You think ‘Viking metal’ and ‘post-Takoma guitar soli’ are niche markets? Let’s talk about Ed Bankston, a veteran of the US Navy and former combat pilot who, in 1983, wrote, recorded and released a record about his experiences in Vietnam and sold it via an ad placed in the perennially batshit mercenary magazine Soldier of Fortune. No distros, no reviews, no name-check on the Nurse With Wound list, just a transmission sent from one combat survivor to his brethren and the handful of one-percenters and sympathizers constituting said magazine’s readership. Reissued earlier this year by Paradise of Bachelors, Over There…and Over Here, the lone release by Bankston’s Red Rippers, merits a place at the top of a short list of crucial reissues of 2013.
Superficial listeners may not, at first, hear anything especially unusual about some of the album’s country-boogie churns. Bankston’s robust, full-throated singing style owes a considerable debt to Waylon Jennings, and many of the full band arrangements here stick fairly close to the outlaw country playbook. But listen close and the myriad peculiarities of Over There…and Over Here reveal themselves. For one thing, the overarching mood of the album is far more melancholy than macho, more wistful than warlike. Bankston is a sensitive and astute writer, as comfortable with irony and ambiguity as he is with bellicose boasts. He’s as likely to criticize the unscrupulous government that sentenced him to die as he is to lament the loss of his girl to a ‘hippie’ while away at war. Like William Devane’s character in the 1977 film Rolling Thunder, Bankston’s protagonists arrive home to a hero’s unwelcome and a grim immersion back into a civilian life they no longer understand or relate to. While there is no shortage of rock and roll peaceniks from Phil Ochs to Neil Young to Thom Yorke lamenting the futility and horror of war, Bankston’s eyewitness accounts make those appeals to peace seem facile — even tacky — in comparison.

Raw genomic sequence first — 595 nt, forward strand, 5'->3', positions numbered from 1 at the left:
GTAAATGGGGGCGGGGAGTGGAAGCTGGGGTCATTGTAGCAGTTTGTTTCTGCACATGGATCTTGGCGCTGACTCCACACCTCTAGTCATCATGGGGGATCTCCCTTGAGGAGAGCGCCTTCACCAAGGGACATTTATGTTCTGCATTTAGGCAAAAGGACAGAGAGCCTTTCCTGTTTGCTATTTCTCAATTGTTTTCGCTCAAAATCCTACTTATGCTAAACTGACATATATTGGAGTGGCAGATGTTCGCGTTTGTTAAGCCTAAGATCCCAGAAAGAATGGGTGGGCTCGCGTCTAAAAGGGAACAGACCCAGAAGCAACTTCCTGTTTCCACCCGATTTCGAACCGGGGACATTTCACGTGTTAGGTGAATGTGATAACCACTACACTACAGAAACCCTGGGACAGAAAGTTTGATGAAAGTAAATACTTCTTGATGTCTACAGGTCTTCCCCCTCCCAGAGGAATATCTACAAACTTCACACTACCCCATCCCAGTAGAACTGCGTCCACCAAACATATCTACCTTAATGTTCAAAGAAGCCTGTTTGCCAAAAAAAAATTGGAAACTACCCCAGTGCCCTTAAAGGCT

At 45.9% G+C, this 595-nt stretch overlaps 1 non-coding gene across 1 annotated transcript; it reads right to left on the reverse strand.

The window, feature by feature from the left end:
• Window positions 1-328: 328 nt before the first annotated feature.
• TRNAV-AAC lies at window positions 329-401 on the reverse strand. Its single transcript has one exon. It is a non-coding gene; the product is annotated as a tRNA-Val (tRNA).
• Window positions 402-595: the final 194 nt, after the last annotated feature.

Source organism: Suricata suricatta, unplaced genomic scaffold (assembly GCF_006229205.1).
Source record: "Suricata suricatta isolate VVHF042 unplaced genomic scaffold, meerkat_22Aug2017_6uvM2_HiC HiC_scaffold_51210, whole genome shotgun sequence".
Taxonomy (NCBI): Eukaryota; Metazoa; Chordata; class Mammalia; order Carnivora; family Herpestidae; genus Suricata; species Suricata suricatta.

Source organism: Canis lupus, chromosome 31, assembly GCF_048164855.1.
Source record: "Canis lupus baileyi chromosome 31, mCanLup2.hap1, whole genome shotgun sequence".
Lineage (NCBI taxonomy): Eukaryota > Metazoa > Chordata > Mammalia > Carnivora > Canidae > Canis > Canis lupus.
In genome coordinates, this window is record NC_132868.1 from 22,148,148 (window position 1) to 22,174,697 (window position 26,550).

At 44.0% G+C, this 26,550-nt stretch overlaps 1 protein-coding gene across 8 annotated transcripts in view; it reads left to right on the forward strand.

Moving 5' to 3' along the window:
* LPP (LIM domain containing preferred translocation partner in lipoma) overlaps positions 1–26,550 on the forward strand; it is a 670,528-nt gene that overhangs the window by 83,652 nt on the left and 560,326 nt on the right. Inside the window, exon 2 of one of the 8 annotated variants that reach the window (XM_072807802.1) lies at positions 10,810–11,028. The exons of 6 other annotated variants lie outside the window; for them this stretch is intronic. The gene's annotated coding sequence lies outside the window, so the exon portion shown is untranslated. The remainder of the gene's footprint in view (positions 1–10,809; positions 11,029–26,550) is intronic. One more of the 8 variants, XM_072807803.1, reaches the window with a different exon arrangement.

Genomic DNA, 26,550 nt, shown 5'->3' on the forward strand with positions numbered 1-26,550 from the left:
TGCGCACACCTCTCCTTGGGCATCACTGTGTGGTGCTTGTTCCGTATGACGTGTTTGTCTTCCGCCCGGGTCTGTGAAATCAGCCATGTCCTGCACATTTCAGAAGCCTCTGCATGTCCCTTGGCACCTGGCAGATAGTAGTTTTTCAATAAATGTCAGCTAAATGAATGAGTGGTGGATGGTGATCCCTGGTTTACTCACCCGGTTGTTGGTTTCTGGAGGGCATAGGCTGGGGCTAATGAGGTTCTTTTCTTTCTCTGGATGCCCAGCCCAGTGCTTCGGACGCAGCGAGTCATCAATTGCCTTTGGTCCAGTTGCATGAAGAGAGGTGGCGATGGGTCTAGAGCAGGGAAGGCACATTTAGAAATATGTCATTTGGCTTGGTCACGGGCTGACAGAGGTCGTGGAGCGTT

But it’s not just lyrical content that sets Over There…and Over Here apart from hundreds of other Bakersfield-fried country rock obscurities: the nearly irreconcilable influence of punk belies the album’s 80s origins and invites many fascinating questions. “Firefight,” for instance, contains an anthemic chorus worthy of the Ramones or the Misfits, while “Who Remembers” recalls nothing so much as the Meat Puppets. Songs like “Soldier of Fortune” and “Firefight” eschew outlaw country’s conspicuous ‘cocaine chorus’ guitar effects for thick, fuzzy overdrive and solid-state amp distortion. While it’s fun to imagine Bankston poring over an SST catalog between Black Label benders and gun cleanings, the album’s stylistic commonalities with punk are likely more a result of coincidence than osmosis. Then again, framing the album in historical context, Over There…and Over Here was released in 1983, a year in which both The Clash and Golden Earring were on the charts, so who knows?
The playing is raw but capable, and Bankston is a talented, expressive singer whose voice adequately captures both the resignation and the experience of a veteran — of combat, and of more than a few last calls at the honky tonk. No tune on the album better expresses the alienation and turmoil of war than the beautifully burned-out “Body Bag,” which appears in sequence after two of the album’s more hopped-up, comparatively trifling numbers. With its 70s rock flourishes, it splits the difference between Lindsey-era Fleetwood Mac and Blue Oyster Cult, while soft electric piano and spaced-out lead lines underscore the song’s dark, harrowing lyrics. Similarly, “Over The Edge” ends the album on an uneasy, unnerving note, with Bankston describing a nameless ‘great darkness’ over a mournful chug that imagines the Velvets covering “Suicide Is Painless (Theme From M*A*S*H).” You can almost see the helicopters.
Thankfully, Over There…and Over Here is no ‘real people’ curio; when you get right down to it, there’s not much ‘incredibly strange’ about the album despite its provenance. Unlikely? Sure. Unique? Absolutely. But Over There…and Over Here is, like Rodriguez’s Cold Fact, Val Stoecklin’s Grey Life and Bobb Trimble’s Harvest Of Dreams, the rare album that transcends its status as a tantalizing obscurity. It is a record of prescience, beauty, and wisdom, a would-be hellraiser’s dispatch from the furthest reaches of hell. If you got any closer, you’d be dodging mortar fire. words/ j jackson toth